file I listed the custom.css file before all the external OneUI css files.
This means that the OneUI css is overriding the custom.css file. You need
to edit your theme file and move the resource section for custom.css down
below where it loads it’s last external css file. Save the theme document
and refresh the browser and everything will look perfect.

A picture named M3

I’ll attach an updated development database
to the next part of the series where I’ll jump down to the page footer
and get it completed before starting on displaying some real live data
in the sidebar and main contents.

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5 comments on “Learning XPages Part 9 : Using Values From A Profile Document
  1. Matt Holthe says:

    Great series so far, Declan. A couple things to point out. Instead of going the array route, you could use “GetItemValueString” to pull out the database title.Second, I added a try/catch block to use the actual database title if the profile hasn’t been set up or doesn’t exist. Here’s the code I used:var dbTitle = “”;try { var profDoc:NotesDocument = database.getProfileDocument(“prof_AppConfig”,””); if (profDoc.hasItem(“DbTitle”)) { dbTitle = profDoc.getItemValueString(“cfg_ApplicationName”); }} catch (e) { dbTitle = “”;}return (dbTitle == “”) ? @DbTitle() : dbTitle;


  2. Declan Lynch says:

    Thanks for the suggestion. I have added it to the sample database and will be available in the next download.I did make one small correction to the code you supplied, you do a haasItem for a field called ‘DbTitle’, it should have been a hasItem for a field called ‘cfg_ApplicationTitle’.Obviously defensive coding is always the better solution, I’ll try cover the try/catch in a later part of the series.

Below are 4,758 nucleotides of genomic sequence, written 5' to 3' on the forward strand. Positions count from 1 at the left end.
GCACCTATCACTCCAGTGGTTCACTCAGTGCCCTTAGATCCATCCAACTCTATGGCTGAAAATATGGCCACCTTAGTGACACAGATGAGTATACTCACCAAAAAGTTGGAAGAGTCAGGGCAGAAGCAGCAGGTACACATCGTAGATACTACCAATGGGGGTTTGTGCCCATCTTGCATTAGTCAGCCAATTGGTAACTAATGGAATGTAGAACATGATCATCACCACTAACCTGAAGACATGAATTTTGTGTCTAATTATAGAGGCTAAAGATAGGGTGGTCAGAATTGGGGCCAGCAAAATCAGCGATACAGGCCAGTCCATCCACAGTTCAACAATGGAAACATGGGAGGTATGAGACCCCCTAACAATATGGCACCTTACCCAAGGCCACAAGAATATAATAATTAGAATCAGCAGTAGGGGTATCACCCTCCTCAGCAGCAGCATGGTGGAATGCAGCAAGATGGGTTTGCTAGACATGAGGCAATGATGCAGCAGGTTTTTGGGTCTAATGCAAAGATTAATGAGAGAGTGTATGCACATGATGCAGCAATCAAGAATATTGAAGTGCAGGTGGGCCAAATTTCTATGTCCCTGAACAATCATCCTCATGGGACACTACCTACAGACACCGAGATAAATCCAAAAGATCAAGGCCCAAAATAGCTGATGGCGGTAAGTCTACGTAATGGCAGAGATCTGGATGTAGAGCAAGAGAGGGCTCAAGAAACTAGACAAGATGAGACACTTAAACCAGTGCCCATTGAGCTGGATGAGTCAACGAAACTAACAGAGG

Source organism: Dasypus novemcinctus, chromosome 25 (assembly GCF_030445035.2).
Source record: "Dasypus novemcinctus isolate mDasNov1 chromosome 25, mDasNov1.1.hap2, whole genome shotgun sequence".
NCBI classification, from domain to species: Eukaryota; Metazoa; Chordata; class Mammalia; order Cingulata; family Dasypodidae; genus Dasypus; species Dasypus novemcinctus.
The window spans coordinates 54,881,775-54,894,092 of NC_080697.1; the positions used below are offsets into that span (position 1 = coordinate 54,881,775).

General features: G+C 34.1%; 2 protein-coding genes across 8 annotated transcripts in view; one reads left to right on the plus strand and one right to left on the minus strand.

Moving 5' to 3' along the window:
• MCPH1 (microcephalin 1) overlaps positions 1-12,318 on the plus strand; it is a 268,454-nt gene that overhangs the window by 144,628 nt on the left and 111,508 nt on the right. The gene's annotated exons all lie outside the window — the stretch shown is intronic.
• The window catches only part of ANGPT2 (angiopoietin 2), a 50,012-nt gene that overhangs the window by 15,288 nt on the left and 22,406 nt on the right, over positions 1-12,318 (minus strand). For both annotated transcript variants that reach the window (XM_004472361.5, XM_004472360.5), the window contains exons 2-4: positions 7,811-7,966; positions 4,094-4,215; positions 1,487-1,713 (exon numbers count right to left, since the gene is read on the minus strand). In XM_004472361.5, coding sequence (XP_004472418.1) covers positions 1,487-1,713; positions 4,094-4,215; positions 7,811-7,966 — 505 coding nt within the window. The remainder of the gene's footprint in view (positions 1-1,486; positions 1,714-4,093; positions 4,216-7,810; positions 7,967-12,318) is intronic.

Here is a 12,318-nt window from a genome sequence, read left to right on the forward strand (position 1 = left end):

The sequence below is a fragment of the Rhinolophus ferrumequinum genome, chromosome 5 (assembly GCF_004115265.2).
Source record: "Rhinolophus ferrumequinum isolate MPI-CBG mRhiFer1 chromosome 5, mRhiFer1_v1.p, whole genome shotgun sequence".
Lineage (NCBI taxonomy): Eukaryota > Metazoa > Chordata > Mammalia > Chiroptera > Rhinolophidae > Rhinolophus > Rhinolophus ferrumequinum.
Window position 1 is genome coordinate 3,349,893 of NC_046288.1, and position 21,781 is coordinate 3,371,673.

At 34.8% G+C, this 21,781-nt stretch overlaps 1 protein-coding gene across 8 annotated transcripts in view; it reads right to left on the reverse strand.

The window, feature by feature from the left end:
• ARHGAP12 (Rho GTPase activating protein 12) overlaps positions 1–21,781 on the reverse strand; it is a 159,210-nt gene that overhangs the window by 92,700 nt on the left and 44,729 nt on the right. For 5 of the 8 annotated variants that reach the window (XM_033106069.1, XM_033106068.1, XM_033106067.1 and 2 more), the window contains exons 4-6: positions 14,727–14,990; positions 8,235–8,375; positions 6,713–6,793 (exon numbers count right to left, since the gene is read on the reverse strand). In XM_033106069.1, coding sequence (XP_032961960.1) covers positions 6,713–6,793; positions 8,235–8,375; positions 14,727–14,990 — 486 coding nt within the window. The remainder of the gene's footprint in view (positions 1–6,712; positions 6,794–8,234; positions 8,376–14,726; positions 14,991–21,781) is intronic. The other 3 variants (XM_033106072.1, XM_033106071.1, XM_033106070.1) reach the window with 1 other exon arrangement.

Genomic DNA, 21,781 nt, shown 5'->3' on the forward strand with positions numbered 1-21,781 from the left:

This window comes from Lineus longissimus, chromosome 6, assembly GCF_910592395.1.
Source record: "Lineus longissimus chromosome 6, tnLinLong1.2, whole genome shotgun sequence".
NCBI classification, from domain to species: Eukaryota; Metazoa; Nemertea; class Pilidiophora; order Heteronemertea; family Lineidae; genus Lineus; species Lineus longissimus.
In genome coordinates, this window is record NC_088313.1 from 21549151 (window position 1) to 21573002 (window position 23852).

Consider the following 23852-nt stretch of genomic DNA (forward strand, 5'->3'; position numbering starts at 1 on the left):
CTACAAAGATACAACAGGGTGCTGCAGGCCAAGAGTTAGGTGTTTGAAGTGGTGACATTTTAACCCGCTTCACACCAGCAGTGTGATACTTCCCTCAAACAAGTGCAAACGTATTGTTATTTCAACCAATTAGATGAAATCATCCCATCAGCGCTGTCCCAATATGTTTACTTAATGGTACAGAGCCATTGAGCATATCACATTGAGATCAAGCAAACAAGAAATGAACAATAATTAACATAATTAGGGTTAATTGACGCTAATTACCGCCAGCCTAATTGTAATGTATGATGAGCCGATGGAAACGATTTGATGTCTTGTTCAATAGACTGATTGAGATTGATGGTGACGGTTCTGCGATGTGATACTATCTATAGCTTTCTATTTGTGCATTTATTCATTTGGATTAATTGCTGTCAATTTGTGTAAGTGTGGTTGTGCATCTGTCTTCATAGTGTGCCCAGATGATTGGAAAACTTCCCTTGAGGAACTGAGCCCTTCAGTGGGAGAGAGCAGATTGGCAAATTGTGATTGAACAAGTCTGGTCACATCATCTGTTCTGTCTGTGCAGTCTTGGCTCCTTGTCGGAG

3. Hi and thanks again for this series .Just a small remark.The text field name on the profile form is ‘cfg_ApplicationTitle’. So getting the custom title should be return profDoc.getItemValue(“cfg_ApplicationTitle”){0};


  4. Rob says:

    This is awesome code!I love to use profile fields to configure things line page titles. I also love to make it all editable by the customer through a web interface. I’ve been growing my infrastructure to allow control of the ACL, group creation and editing, and the creation and application of roles. I then use roles to control what navigator links are seen by visitors to the site.Sounds like this could all be easier with xpages. I’ve been considering Flex/Flash but I think I better try out xpages first.Fantastic tutorial series.Peace, Rob:-]


  5. Another solution to the mishap between the TitleBar and PanelBar, is simply to take control of the CSS style.By using the Web Dev plug in for Firefox, I found out that its not only the h2 width that can cause this problem, but padding and margin have its influence as well.By including the following in my custom.css i was able to get same design features without use of Themes#lotusTitleBar h2, .lotusTitleBar h2 { font-size:1.5em; line-height: 2em; letter-spacing:0; width:500px; font-weight:bold; padding:3px 0 0 12px; margin: 0 0 0 0;}I will use the themes for skin change purposes, but i always aim to get my solutions to work by css features only first Thanx for a great tutorial.